How do you sum up a year like 2021? It was good times for the economic health of producers and midstreamers alike. Prices were up, as were production and flows. But 2021 also brought along more than its share of chaos, including disruptive market events like Winter Storm Uri’s deep freeze and Europe’s natural gas crisis, along with general perplexity around all things clean, green, renewable, and certified. At RBN we take a different approach to assessing common industry themes. Namely, we examine the events and trends that the market considers the most important — crowd-sourced market intelligence, if you will. We can do that because every weekday we post a blog covering a single topic and blast it to almost 35,000 people, and we scrupulously monitor the website hit rate to see which blogs garner the most interest. Then, at the end of the year, we look back to see which topics rank at the top of the hit parade. That score reveals a lot about major market trends. So today we dive into our Top 10 blogs based on the number of rbnenergy.com website hits over the past year to see what we can learn about where things stand today and what’s up next.

Sunday, 12/26/2021

You would expect the start-up of Enbridge’s Line 3 Replacement project early this fall to have eased the constraints on crude oil pipelines from Western Canada to the U.S. — and it did. You’d also expect that L3R coming online would narrow the price spread between Western Canadian Select and West Texas intermediate — but it didn’t. The latest widening of the WCS-WTI spread, one of many in recent years, is another reminder that oil price differentials can be affected by many factors other than pipeline capacity availability. In today’s RBN blog, we discuss the host of issues that affect this all-important Canadian oil price metric.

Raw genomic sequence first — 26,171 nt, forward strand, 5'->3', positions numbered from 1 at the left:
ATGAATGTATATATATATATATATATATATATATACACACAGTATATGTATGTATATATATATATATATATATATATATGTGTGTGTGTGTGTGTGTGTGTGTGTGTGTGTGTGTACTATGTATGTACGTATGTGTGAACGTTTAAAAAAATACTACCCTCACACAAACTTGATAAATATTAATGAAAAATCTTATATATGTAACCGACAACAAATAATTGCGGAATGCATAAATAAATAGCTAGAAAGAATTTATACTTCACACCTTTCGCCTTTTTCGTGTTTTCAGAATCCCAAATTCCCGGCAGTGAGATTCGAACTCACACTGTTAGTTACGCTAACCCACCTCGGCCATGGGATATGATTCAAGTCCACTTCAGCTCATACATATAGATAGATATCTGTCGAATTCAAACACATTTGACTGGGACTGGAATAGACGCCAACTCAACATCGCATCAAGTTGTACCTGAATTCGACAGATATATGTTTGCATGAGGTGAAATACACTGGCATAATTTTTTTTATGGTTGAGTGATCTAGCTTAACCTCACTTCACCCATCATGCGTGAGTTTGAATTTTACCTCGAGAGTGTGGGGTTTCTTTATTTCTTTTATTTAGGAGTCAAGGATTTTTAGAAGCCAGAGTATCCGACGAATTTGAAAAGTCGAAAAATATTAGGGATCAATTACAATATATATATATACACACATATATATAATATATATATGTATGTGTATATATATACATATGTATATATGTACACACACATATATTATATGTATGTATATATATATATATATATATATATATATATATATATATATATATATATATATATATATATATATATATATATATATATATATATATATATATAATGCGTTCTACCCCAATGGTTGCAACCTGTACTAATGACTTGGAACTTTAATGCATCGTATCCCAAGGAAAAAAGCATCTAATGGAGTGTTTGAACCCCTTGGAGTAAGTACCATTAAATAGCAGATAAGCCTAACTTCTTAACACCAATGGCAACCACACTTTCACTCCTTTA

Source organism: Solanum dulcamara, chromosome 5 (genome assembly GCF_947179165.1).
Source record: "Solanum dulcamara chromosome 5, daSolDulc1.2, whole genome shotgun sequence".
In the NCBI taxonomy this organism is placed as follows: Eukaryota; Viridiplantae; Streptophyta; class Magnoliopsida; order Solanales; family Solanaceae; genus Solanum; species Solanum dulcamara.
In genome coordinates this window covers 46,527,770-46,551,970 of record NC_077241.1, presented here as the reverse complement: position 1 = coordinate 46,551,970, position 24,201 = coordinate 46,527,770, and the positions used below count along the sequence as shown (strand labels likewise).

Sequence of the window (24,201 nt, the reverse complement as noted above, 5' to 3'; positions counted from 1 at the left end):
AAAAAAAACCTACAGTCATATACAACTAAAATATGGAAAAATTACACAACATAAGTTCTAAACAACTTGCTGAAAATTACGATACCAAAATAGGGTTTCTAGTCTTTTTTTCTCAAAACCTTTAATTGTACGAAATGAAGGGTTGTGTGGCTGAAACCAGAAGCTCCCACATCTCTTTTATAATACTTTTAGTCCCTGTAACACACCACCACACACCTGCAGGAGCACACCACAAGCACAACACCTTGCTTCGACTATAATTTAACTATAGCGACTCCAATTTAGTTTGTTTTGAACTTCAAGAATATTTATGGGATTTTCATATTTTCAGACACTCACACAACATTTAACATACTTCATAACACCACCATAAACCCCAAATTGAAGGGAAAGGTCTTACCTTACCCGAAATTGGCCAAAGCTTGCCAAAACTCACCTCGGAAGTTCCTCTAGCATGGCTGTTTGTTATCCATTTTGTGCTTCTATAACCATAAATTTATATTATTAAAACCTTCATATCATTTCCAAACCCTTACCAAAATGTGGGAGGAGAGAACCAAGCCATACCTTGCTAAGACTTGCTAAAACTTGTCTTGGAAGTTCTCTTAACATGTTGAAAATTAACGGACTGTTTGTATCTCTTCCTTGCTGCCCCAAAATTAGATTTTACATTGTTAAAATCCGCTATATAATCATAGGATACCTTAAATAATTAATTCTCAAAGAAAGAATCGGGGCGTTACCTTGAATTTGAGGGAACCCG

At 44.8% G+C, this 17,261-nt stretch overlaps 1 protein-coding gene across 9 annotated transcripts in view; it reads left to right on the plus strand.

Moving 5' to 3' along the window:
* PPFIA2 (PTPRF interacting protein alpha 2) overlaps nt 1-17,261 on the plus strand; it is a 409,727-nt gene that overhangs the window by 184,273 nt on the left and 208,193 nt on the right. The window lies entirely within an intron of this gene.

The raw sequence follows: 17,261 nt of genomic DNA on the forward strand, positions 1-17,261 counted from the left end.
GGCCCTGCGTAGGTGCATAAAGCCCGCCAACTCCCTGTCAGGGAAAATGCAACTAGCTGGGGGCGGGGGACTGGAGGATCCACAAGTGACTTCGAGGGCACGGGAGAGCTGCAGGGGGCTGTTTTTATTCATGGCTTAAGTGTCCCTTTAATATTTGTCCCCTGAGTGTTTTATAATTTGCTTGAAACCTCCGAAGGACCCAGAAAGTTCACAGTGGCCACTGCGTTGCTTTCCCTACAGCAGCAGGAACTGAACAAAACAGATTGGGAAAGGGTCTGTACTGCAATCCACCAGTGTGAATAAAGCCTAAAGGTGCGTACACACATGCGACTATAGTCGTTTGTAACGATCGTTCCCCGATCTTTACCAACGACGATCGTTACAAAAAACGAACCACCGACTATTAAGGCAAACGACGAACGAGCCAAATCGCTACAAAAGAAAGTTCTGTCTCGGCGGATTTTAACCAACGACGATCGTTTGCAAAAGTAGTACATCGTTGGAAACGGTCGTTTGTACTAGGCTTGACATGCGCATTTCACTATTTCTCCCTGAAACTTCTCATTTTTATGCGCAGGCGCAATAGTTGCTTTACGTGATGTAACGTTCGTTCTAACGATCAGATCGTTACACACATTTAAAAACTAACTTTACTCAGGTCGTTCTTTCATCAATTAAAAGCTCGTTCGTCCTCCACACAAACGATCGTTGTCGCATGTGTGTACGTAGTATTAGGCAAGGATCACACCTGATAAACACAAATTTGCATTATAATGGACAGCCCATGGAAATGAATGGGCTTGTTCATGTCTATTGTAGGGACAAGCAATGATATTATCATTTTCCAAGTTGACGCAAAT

Monday, 12/13/2021

There’s been a lot of talk lately about “green” and “blue” hydrogen becoming increasingly important players in the world’s lower-carbon energy future. Green and blue ammonia too, given that ammonia, with its high hydrogen content, is an efficient “carrier” of hydrogen when it needs to be delivered by ship, railcar, or truck. Also, ammonia itself — like hydrogen — can be used to power fuel cells and ammonia-combustion technology is being developed to use fuel ammonia at power plants. But for these low- or zero-carbon energy products to be adopted at a global scale, new infrastructure will need to be built, not only to enable their production and consumption but to transport them to where they’ll be consumed. Enter the just-finished ammonia terminal that Royal Vopak and Moda Midstream jointly developed at a prime site along the Houston Ship Channel. In today’s RBN blog, we discuss the greenfield facility and its prospective role as a major import/export hub for ammonia.

Thursday, 12/09/2021

Trans Mountain Pipeline, the only pipeline that connects crude oil production areas in Alberta to Canada’s West Coast and the U.S. Pacific Northwest, has started to resume operations after a three-week shutdown. The pipeline closure — the longest in TMP’s 68-year history — began November 14 after major flooding exposed portions of the 300-Mb/d conduit, which also carries some refined products. Fortunately, Trans Mountain did not suffer any severe damage, breaks, or spills, and its operators were able to initiate a phased restart on December 5 at reduced pressures. Full service is expected to be restored soon. So what happens when a primary source of crude oil to five refineries — four in Washington state and one in British Columbia — is removed from service with little notice? In today’s RBN blog, we discuss the impacts.